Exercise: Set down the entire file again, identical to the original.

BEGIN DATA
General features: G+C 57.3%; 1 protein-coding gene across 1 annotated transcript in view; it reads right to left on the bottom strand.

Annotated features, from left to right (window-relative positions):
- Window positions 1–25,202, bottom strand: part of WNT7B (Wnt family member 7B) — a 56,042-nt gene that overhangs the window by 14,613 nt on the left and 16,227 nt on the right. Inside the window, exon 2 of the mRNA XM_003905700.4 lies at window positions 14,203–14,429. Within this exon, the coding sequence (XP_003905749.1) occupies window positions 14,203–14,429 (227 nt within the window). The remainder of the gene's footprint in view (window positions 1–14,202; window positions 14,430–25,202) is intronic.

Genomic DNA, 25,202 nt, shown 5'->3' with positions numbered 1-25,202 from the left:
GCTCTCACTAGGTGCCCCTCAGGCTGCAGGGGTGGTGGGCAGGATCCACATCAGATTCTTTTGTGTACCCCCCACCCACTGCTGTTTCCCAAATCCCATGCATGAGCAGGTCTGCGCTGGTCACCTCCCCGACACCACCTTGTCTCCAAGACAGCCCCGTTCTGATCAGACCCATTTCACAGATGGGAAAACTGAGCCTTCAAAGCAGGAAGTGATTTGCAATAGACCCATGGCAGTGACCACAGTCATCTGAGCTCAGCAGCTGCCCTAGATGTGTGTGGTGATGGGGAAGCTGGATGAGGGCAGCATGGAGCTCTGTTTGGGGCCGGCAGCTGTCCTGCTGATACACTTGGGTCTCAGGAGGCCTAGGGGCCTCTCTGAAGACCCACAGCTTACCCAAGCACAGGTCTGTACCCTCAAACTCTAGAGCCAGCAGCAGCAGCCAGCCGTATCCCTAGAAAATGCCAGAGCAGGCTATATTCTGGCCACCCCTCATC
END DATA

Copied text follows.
General features: G+C 57.3%; 1 protein-coding gene across 1 annotated transcript in view; it reads right to left on the bottom strand.

Annotated features, from left to right (window-relative positions):
- Window positions 1–25,202, bottom strand: part of WNT7B (Wnt family member 7B) — a 56,042-nt gene that overhangs the window by 14,613 nt on the left and 16,227 nt on the right. Inside the window, exon 2 of the mRNA XM_003905700.4 lies at window positions 14,203–14,429. Within this exon, the coding sequence (XP_003905749.1) occupies window positions 14,203–14,429 (227 nt within the window). The remainder of the gene's footprint in view (window positions 1–14,202; window positions 14,430–25,202) is intronic.

Genomic DNA, 25,202 nt, shown 5'->3' with positions numbered 1-25,202 from the left:
GCTCTCACTAGGTGCCCCTCAGGCTGCAGGGGTGGTGGGCAGGATCCACATCAGATTCTTTTGTGTACCCCCCACCCACTGCTGTTTCCCAAATCCCATGCATGAGCAGGTCTGCGCTGGTCACCTCCCCGACACCACCTTGTCTCCAAGACAGCCCCGTTCTGATCAGACCCATTTCACAGATGGGAAAACTGAGCCTTCAAAGCAGGAAGTGATTTGCAATAGACCCATGGCAGTGACCACAGTCATCTGAGCTCAGCAGCTGCCCTAGATGTGTGTGGTGATGGGGAAGCTGGATGAGGGCAGCATGGAGCTCTGTTTGGGGCCGGCAGCTGTCCTGCTGATACACTTGGGTCTCAGGAGGCCTAGGGGCCTCTCTGAAGACCCACAGCTTACCCAAGCACAGGTCTGTACCCTCAAACTCTAGAGCCAGCAGCAGCAGCCAGCCGTATCCCTAGAAAATGCCAGAGCAGGCTATATTCTGGCCACCCCTCATC